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Amrtia

Positive ANA and Anti-Scl-70, confused and scared

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I'm new here. I'm 28 years old and received my lab results a month and a half ago. Positive ANA and Anti-Scl-70 (4.4). I keep reading that Anti-Scl-70= systemic scleroderma=poor prognosis/organ involvement/rapid thickening of the skin. My rheumatologist can't give me any clear-cut answers to any of my questions. He says autoimmune diseases are tricky to diagnose and we have to "wait and see" how I respond to medication (Plaquenil) and also get more tests done. The waiting and seeing is the part I'm struggling with. Actually, I'm struggling with the whole thing- the actual symptoms, the anxiety of not knowing, the prospect of not being able to live the life I want to.  I also don't even have a diagnosis yet. Or maybe I do? I'm confused about what the positive Anti-Scl-70 means. Is it always indicative of systemic scleroderma? How likely are false positives?

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Hi Amrtia,

 

Welcome to these forums!

 

I'm sorry to hear that you've been experiencing some worrying symptoms and blood test results. As it happens, false positives are very common with anticentromere antibodies. Please note I have no medical knowledge (apart from a now out of date first aid certificate). However, I would reiterate the advice we always give regarding blood tests; whilst a useful tool to help to obtain the full picture, they are by no means conclusive or the be all and end all of a diagnosis and it is possible to have positive blood tests and yet never go on to develop the full blown disease and vice versa, as many of our members can testify. Far more important are the clinical signs and symptoms of the disease. We do have numerous threads on this subject.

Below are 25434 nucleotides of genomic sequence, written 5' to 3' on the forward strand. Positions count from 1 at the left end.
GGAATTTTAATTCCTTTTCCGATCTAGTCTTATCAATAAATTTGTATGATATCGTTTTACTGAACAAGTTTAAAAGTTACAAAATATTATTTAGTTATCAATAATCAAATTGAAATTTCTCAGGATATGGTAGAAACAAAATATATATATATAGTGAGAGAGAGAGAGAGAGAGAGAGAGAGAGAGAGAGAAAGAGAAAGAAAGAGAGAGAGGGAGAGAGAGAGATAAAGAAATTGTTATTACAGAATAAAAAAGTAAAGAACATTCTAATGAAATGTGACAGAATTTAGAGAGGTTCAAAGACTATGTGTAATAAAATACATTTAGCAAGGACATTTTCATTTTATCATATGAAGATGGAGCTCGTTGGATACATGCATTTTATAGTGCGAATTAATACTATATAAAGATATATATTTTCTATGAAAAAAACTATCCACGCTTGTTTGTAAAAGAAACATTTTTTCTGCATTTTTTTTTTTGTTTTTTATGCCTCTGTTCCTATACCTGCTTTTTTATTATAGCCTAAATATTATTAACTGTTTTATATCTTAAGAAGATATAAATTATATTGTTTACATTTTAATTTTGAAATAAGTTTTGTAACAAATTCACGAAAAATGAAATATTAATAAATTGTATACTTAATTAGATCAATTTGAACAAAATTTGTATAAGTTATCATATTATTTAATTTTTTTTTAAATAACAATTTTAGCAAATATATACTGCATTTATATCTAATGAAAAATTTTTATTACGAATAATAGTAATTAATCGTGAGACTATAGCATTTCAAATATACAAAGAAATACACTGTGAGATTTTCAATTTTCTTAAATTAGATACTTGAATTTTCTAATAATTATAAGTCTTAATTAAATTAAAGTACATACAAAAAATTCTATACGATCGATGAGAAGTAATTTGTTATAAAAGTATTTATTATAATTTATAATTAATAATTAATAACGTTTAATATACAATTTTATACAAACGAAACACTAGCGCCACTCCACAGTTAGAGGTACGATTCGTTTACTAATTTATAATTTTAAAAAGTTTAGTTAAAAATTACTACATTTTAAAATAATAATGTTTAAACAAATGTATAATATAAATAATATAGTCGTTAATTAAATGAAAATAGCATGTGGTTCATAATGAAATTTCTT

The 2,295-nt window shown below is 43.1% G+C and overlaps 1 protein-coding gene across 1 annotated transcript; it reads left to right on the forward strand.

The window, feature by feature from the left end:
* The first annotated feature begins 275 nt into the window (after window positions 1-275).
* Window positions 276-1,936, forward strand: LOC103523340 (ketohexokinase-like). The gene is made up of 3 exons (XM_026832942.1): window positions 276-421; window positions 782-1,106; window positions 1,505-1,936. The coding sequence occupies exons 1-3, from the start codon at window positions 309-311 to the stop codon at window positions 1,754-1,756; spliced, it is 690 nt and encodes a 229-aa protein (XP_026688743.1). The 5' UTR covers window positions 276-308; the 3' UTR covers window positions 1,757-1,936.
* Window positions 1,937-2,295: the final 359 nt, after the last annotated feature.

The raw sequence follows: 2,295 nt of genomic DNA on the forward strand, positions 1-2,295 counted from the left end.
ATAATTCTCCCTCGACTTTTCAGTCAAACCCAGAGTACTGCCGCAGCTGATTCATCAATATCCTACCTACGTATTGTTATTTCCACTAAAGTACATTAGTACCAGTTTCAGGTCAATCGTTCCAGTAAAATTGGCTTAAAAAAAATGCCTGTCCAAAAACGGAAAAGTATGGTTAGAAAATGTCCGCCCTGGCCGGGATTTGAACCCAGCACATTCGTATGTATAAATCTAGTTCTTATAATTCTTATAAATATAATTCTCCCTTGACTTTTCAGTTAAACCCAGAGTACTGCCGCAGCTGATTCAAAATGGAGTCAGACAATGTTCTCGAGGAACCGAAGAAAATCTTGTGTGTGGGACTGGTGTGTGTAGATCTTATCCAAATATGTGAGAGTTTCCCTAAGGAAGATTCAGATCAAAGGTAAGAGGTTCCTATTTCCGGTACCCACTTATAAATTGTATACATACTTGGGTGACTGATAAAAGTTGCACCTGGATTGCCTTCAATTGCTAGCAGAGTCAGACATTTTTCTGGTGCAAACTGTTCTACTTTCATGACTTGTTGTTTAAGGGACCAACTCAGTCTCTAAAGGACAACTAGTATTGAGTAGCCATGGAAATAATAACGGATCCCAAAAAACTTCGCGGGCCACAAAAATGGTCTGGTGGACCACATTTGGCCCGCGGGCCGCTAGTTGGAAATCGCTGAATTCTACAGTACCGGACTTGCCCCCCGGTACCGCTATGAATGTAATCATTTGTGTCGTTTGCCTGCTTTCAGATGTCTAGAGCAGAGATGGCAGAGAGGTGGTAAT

At this stage of a possible diagnosis it's difficult to know which way things will go. One of the main problems in obtaining a definite scleroderma diagnosis (or a diagnosis for any autoimmune disease, come to that), is that these diseases are incredibly complex and affect all sufferers differently. Actually the average time to obtain a diagnosis is, I believe, six years and also the diagnosis can be changed, so because of the bizarre nature of scleroderma, it is possible to be un-diagnosed and then re-diagnosed, as the symptoms can also wax and wane. I'm afraid this can be a pattern with many autoimmune diseases. I realise how worrying and frustrating this can be and I'm afraid that very often the rheumatologist does recommend a policy of "wait and see", until further symptoms manifest themselves or not, as the case may be. We do recommend that our members, if possible, consult a listed scleroderma expert, to ensure that this complicated disease is treated correctly, by someone with the correct knowledge and expertise. 

 

However, the anxiety with which you're suffering is most certainly not helping the situation one little bit; I understand how anxious and worried you're feeling, but unfortunately one thing that is certain to exacerbate any illness is the stress involved in trying to find a diagnosis, as stress and anxiety can cause hormonal and cellular changes in our bodies which can lead to a variety of medical problems and is particularly damaging for autoimmune or any other diseases.  I would suggest that one of the things that might help you would be to seek professional counselling or similar to deal with your anxiety. You would then, perhaps, be in a better place to deal with any possible diagnosis of scleroderma, or any other disease.

 

Kind regards,


Jo Frowde

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ISN Secretary of the Board

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International Scleroderma Network (ISN)

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